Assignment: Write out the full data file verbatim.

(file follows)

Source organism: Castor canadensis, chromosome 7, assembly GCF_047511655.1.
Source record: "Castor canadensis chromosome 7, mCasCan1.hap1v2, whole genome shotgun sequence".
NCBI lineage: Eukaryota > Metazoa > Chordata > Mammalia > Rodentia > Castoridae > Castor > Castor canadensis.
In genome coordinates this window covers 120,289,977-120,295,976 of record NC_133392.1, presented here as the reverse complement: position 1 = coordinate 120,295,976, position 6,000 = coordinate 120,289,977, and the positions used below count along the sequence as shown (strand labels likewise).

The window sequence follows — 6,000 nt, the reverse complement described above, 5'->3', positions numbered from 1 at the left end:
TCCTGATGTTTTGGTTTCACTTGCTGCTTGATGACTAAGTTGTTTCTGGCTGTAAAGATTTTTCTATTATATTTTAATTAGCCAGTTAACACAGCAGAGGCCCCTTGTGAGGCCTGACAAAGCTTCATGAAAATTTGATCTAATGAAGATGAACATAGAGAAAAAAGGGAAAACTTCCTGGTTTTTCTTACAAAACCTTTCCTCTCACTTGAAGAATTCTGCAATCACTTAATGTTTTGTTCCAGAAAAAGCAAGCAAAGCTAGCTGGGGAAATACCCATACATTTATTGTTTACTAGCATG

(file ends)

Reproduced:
Source organism: Castor canadensis, chromosome 7, assembly GCF_047511655.1.
Source record: "Castor canadensis chromosome 7, mCasCan1.hap1v2, whole genome shotgun sequence".
NCBI lineage: Eukaryota > Metazoa > Chordata > Mammalia > Rodentia > Castoridae > Castor > Castor canadensis.
In genome coordinates this window covers 120,289,977-120,295,976 of record NC_133392.1, presented here as the reverse complement: position 1 = coordinate 120,295,976, position 6,000 = coordinate 120,289,977, and the positions used below count along the sequence as shown (strand labels likewise).

The window sequence follows — 6,000 nt, the reverse complement described above, 5'->3', positions numbered from 1 at the left end:
TCCTGATGTTTTGGTTTCACTTGCTGCTTGATGACTAAGTTGTTTCTGGCTGTAAAGATTTTTCTATTATATTTTAATTAGCCAGTTAACACAGCAGAGGCCCCTTGTGAGGCCTGACAAAGCTTCATGAAAATTTGATCTAATGAAGATGAACATAGAGAAAAAAGGGAAAACTTCCTGGTTTTTCTTACAAAACCTTTCCTCTCACTTGAAGAATTCTGCAATCACTTAATGTTTTGTTCCAGAAAAAGCAAGCAAAGCTAGCTGGGGAAATACCCATACATTTATTGTTTACTAGCATG